BP Plc’s crippled Macondo oil well spewed 4.1 million barrels of crude into the Gulf of Mexico during the 87 days before it was capped, a team of scientists said, making it the world’s largest accidental offshore spill.
BP siphoned off an additional 800,000 barrels from when the well exploded on April 20 to when it was capped on July 15, the U.S. government-appointed group said yesterday in its latest estimate of the worst oil spill in U.S. history.
The Macondo spill exceeds the 3.3 million barrels that the Royal Swedish Academy of Sciences estimated leaked from Mexico’s Ixtoc-1 well in the Bay of Campeche after a blowout in 1979. The world’s worst spill was in the 1991 Persian Gulf War when retreating Iraqi forces opened oil pumps, causing the release of 6 million barrels, according to the U.S. Environmental Protection Agency.
“The number should be thought of as our best estimate,” Ira Leifer, a University of California, Santa Barbara researcher and one of the scientists on the team appointed by the U.S. Energy Department, said in a telephone interview yesterday.
Fines Per Barrel
The new numbers could be used to help determine how much London-based BP is penalized because federal law requires that companies that spill oil into the ocean pay a per-barrel fine.
The fine could range from at least $1,100 per barrel to as much as $4,300 per barrel under the Clean Water Act if gross negligence is found, according to an e-mailed statement from U.S. Representative Edward Markey, a Democrat from Massachusetts and chairman of the Select Committee on Energy Independence and Global Warming.
Based on the flow team’s estimates and using Markey’s figures, fines could range from $4.5 billion to $17.6 billion.
The blast at Macondo killed 11 workers and destroyed the Deepwater Horizon rig that BP hired from Transocean Ltd. The disaster prompted BP to report a record loss for the second quarter, cost BP Chief Executive Officer Tony Hayward his job and had oiled 641 miles (1,030 kilometers) of Gulf coastline as of yesterday.
The amount of oil estimated to have escaped into the ocean from Macondo is about 16 times the amount from the Exxon Valdez, which leaked an estimated 257,000 barrels in a 1989 accident off Alaska.
The well was gushing about 62,000 barrels a day when it started leaking and about 53,000 barrels when it was capped on July 15, according to an e-mailed statement from the U.S. government’s joint information center. The estimate made using pressure readings and oil reservoir modeling is an update from the group’s range of 35,000 to 60,000 barrels a day given June 15.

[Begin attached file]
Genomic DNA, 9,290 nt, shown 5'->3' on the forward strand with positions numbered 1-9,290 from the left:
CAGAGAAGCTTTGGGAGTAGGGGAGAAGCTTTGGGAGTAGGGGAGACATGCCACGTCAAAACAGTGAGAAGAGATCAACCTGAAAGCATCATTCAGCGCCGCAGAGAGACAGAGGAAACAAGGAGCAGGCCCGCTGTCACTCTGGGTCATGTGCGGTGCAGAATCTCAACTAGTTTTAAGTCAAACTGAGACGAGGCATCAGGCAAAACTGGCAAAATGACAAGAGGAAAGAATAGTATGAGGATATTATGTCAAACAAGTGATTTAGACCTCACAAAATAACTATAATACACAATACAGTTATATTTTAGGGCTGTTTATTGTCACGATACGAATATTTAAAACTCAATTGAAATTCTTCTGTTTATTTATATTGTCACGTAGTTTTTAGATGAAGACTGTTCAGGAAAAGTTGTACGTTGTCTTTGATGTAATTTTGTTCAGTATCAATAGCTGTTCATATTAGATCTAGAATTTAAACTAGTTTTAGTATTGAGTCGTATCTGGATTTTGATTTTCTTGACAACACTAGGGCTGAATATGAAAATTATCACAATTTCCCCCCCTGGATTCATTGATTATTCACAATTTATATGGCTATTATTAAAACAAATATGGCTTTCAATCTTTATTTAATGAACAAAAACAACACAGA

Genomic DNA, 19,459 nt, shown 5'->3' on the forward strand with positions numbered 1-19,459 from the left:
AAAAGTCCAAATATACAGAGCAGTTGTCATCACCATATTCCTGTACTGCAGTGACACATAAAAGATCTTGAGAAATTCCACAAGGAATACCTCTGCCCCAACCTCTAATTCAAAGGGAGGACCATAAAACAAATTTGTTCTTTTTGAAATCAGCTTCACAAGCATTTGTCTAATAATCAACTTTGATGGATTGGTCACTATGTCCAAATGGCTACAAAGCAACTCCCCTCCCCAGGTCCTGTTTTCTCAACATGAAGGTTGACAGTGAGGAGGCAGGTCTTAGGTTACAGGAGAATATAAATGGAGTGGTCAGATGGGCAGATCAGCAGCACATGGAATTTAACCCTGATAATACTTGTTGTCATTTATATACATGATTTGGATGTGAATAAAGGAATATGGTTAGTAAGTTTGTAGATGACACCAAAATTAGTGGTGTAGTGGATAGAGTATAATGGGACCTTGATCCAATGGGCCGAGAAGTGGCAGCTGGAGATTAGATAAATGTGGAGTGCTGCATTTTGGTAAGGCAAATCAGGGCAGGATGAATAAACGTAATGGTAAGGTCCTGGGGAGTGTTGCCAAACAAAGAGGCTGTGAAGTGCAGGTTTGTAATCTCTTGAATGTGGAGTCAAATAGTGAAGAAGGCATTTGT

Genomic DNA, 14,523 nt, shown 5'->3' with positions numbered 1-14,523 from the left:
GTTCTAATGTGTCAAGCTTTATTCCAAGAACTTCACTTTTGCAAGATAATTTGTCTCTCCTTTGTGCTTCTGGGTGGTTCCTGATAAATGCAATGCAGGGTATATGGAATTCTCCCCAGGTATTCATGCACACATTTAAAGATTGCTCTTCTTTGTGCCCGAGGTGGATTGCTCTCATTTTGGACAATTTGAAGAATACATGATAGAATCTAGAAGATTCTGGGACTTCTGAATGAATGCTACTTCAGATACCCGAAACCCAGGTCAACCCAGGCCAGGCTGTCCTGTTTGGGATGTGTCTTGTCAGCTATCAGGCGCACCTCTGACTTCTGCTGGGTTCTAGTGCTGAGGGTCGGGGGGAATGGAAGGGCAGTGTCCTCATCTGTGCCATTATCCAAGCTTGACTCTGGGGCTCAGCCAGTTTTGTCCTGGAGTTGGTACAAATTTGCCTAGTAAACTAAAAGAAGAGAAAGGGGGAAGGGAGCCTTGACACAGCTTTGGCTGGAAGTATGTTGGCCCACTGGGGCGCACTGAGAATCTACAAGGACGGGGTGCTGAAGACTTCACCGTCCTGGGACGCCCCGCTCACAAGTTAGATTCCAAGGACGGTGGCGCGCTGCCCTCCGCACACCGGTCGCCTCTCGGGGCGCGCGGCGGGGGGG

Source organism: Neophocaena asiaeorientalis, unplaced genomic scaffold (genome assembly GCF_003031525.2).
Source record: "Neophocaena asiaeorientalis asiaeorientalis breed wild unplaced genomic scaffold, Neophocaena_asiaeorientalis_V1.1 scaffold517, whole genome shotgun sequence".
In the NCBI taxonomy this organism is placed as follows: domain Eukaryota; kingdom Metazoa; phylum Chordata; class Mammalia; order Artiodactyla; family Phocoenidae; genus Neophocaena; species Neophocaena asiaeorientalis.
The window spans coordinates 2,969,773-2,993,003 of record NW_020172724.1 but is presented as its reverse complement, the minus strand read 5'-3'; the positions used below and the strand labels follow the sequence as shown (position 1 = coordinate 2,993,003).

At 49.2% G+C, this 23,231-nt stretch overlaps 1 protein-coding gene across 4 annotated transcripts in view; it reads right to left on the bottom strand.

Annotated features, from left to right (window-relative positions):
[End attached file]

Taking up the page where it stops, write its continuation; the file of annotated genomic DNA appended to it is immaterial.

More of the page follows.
“At certain moments, it was flowing a lot higher and a lot lower,” Leifer said. The flow decreased as the reservoir of oil and gas feeding Macondo became depleted, according to the researchers. The team’s estimate has an error margin of plus or minus 10 percent, it said.
“BP doesn’t have its own estimate of its flow rate or an assessment of the new report,” Elizabeth Adams, a spokeswoman for BP, said by telephone yesterday.
BP and the U.S. Coast Guard estimated the leak at 1,000 barrels a day on April 24. They increased that to 5,000 barrels April 28 after oil was found to be escaping from two points.
“The revised estimates are part of this administration’s ongoing commitment to ensuring that we have the most accurate information possible,” U.S. Energy Secretary Steven Chu said in yesterday’s statement.
“It’s the most solid estimate we’ve had and very troubling that they would come in at the high end of the range,” Ian MacDonald, a professor of oceanography at Florida State University in Tallahassee, said in an interview yesterday.
“As long as it has taken us to get a decent estimate to figure how much oil is coming out, it is going to take many, many times longer than that to figure out what it did to the ecosystem,” MacDonald said.
BP continues to work on a permanent plug for the well. A test of pumps at the site and the start of an attempt to plug the well permanently from the top will be delayed until today after a hydraulic leak was discovered in the system controlling the cap placed over Macondo, BP said in an e-mailed statement late yesterday.
The test will determine whether oil and gas trapped in the sealed well can be pushed back into the reservoir, BP Senior Vice President Kent Wells said yesterday on a conference call with reporters.
After the test, the company will begin injecting drilling mud with the goal of clogging the oil and gas reservoir, a procedure known as a static kill. Work on this may continue into tomorrow, Wells said.
The static kill will help BP determine whether to try to plug the well from the top with cement this week, or inject cement from the bottom, about 13,000 feet below the Ocean floor, using a relief well that may intercept the damaged hole between Aug. 11 and Aug. 13.
Regardless of the result of the test, BP will continue drilling the relief well it began in May to intercept the damaged bore, Wells said.